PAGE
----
1) Why do you write haiku?
god only knows
it's a kind of curse, perhaps for some infelicity in a previous life, whereby i am now enthralled (often in the middle of what otherwise might be a perfectly enjoyable sleep) by the muse and must do her bidding
all i know is that i must continue, else lose it
and i don't wish to lose it . . .
2) What other poetic forms do you enjoy?
i enjoy pretty much all other poetic forms
a sestina with a toothsome falanghina, for instance, its darkness hidden within a bright surface
a terza rima requires brandy, a sonnet mead, and tanka sake (haiku is so much more shochu)
absinthe for vers libre, vodka for a quatrain, claret for heroic couplet, and for ballad perhaps a humble beer
for epic, something with legs, like a single malt, and i'm happy go to hell with a villanelle and gin
3) Of the many wonderful haiku you’ve written, what do you consider to be your top three?
a completely unfair question
so instead of choosing which amongst my children shall be overlooked, i'd prefer to offer three poems i particularly favor by other poets:
losing its name
enters the sea
why go there
when it's here now?
the Cage exhibit
under the pier,
the sea roars in—
a woman, a man
thanks for having me, curtis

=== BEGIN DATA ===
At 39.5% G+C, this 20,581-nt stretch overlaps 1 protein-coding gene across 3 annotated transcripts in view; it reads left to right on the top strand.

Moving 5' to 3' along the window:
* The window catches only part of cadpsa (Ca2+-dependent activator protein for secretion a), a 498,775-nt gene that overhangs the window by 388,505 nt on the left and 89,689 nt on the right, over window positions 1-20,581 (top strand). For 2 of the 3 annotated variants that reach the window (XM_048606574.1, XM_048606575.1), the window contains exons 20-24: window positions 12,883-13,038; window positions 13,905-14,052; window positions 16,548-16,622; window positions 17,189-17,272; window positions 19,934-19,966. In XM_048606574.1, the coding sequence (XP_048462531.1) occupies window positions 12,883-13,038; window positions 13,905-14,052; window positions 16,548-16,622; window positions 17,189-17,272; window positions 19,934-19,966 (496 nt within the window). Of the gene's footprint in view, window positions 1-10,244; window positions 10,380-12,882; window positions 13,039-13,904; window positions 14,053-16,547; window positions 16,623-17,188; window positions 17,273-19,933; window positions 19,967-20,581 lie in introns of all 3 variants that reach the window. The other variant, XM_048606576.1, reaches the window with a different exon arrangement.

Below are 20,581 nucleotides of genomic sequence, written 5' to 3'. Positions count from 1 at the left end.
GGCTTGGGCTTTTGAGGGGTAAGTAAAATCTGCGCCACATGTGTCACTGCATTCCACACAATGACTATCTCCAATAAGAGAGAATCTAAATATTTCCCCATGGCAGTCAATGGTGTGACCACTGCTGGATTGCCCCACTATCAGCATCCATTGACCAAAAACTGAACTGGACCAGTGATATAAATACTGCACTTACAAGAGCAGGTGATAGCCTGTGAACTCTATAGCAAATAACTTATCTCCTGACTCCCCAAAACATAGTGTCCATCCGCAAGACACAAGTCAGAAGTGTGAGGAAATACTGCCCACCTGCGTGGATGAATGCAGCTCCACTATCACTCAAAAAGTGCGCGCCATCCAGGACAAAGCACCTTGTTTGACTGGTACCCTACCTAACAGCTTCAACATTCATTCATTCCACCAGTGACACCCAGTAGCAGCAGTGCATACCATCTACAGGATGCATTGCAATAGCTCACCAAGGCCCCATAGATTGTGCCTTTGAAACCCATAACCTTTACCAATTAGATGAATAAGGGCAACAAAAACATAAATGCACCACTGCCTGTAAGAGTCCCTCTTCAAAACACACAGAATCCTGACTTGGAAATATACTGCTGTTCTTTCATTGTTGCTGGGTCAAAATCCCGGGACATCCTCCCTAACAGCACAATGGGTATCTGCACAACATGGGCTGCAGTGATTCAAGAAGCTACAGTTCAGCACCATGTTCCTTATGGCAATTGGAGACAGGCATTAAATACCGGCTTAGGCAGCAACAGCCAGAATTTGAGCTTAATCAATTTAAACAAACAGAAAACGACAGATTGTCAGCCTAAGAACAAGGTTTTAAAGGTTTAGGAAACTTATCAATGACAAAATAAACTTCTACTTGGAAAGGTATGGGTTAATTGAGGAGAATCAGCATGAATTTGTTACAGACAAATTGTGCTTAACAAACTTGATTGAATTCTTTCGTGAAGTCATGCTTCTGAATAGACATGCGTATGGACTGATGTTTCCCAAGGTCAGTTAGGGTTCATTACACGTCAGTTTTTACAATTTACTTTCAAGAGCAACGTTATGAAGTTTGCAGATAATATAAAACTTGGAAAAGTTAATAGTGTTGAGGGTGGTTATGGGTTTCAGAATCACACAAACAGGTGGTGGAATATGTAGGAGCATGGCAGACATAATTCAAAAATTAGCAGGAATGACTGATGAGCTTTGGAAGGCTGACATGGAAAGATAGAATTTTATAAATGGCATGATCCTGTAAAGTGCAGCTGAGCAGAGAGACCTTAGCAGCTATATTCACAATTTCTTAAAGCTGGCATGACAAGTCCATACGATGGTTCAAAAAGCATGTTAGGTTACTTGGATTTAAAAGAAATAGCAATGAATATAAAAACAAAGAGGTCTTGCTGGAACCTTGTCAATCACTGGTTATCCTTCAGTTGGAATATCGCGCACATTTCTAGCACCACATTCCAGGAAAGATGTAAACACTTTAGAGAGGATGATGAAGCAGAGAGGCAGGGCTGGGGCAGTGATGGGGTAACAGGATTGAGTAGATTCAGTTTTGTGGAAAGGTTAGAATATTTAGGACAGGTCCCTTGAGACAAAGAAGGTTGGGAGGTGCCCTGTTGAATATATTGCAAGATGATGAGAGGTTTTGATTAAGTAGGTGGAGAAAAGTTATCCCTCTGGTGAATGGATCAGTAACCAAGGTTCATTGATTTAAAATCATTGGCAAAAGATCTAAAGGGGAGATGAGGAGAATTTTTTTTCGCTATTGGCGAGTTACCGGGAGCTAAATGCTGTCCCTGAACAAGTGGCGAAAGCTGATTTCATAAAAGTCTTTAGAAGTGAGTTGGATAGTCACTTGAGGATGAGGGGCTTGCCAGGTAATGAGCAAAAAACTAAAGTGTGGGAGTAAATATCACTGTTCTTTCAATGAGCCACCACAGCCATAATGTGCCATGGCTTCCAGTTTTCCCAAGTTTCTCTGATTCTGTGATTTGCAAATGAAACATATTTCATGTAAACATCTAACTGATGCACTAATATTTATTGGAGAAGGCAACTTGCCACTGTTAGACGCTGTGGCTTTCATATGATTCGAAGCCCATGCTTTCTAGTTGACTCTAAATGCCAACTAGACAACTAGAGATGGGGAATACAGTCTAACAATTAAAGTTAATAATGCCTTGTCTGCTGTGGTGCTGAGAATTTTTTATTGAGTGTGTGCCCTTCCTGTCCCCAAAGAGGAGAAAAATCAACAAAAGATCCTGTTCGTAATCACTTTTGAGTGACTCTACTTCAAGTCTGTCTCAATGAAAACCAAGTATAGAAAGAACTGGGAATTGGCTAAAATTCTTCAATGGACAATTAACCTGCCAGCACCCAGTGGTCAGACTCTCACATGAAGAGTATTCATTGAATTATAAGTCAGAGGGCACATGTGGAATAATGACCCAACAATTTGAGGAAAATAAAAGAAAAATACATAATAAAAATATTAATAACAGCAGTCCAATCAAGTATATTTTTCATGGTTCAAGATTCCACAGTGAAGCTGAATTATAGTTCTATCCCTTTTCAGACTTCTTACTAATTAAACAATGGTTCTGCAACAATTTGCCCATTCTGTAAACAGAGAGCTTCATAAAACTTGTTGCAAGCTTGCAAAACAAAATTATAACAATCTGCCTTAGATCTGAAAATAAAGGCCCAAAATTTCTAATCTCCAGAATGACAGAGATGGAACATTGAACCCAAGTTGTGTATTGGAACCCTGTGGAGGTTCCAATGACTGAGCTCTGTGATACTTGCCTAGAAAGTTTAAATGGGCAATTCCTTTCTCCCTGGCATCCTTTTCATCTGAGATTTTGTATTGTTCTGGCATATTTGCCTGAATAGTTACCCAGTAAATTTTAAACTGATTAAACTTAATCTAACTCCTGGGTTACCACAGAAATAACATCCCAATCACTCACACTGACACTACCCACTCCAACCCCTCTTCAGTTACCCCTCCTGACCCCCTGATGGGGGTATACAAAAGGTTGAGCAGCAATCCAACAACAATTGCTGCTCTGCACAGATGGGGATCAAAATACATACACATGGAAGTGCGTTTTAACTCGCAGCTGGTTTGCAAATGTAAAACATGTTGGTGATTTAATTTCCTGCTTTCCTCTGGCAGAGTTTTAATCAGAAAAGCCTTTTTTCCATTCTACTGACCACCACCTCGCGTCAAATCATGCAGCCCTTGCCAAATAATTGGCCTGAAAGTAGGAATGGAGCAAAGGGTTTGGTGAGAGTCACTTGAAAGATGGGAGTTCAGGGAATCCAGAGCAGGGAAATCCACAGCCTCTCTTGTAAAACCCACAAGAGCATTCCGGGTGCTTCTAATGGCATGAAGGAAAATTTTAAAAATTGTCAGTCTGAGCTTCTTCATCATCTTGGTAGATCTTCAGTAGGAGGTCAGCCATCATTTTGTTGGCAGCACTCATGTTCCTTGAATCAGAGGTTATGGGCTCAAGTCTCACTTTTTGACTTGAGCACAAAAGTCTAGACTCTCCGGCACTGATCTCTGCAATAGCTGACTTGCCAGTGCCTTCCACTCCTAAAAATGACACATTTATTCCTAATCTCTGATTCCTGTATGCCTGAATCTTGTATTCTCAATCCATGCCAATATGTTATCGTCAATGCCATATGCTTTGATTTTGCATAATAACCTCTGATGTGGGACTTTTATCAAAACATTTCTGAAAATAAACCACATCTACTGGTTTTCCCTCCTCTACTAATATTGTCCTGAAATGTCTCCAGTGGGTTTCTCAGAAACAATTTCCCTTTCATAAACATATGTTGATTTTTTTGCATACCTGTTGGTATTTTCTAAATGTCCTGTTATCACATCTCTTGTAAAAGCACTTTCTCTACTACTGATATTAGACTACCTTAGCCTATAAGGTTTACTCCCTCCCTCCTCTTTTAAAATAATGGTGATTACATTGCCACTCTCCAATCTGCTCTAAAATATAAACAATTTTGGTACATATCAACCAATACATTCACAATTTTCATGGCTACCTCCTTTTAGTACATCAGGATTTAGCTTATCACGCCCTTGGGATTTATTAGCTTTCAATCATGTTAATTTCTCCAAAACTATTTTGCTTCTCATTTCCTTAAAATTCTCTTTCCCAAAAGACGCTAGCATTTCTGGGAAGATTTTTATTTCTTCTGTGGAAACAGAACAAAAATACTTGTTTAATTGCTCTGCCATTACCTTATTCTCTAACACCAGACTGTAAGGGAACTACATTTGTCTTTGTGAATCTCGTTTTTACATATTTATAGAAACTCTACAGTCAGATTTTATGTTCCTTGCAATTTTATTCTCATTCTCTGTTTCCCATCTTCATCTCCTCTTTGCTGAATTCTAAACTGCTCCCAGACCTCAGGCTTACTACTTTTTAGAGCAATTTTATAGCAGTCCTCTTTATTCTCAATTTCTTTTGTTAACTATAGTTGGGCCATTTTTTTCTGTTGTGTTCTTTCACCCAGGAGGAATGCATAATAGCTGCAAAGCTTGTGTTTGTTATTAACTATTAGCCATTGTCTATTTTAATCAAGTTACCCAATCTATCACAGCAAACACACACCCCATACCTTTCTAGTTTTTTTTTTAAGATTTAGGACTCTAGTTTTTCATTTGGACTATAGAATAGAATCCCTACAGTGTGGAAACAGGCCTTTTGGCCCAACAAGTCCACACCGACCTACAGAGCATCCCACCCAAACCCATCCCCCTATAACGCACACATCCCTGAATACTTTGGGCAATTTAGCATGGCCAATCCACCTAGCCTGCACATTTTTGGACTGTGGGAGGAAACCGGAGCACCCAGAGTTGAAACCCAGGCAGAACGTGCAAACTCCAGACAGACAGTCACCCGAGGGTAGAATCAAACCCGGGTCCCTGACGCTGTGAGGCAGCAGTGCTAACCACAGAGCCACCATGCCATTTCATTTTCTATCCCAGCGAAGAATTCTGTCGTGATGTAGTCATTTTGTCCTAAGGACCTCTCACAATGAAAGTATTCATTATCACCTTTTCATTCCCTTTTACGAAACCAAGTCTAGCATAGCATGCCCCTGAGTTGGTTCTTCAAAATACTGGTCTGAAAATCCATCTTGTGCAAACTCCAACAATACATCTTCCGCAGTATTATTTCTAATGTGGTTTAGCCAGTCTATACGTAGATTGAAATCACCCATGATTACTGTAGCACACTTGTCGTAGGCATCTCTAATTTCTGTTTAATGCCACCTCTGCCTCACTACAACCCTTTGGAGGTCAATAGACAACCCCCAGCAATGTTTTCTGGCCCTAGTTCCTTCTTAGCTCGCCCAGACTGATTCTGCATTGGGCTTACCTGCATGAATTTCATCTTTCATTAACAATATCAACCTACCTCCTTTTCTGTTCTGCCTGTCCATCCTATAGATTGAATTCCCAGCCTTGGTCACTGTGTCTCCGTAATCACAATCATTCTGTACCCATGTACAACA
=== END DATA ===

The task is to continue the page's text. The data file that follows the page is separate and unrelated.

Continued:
If you've been enjoying this weekly series and have not contributed, please consider sharing your response (whether it be for haiku or tanka) to the three little questions that Jim answered. You must be a published poet to participate.
a touch of
gray in yore beard?
&I yet appreciate yore .... attitude
&tinged w humour and ...booze
(or SHOULD I say "her attitude" ?
when you have less time
another one :
when you have more time
So enjoyed your comments Jim. You brought a smile to my face on this cold, Sunday morning. Now I see why I do not do so well with other poetic forms--I don't have the right liquor in my glass!
Seriously, you have done so much for all of us who write haiku and if I were currently wearing a hat, I would take it off to you.
Jim's choices, characteristically made to reveal what is universal about the form (as opposed to just his own favorites of his own . . .), illustrate the amazing capacity of this modest three-line form to capture analogies BETWEEN the human subject and what is not human (call it nature?). To frame it in terms of contemporary thought, Jim's selection nicely illustrates the "metaxological" quality of haiku thinking, or the thinking made available by haiku. That may sound stuffy to some, but I find it exciting!
Oh, Jim, I was hoping for a good scotch (no ice)...Although I can no longer enjoy such things I find them in haiku...such as:
"dead reckoning the moment the tide reverses" ...from your little book "dead reckoning"... You've always been a great guide... Many thanks, Merrill
Since Jim didn't include any of his own stuff, I'm going to have the temerity of posting one of my favorites:
by a dog I don't know
More of his work is also available on his Haiku Registry page at The Haiku Foundation (sorry - I don't know how to add hyperlinks in a blog message).
Happy holidays to all,
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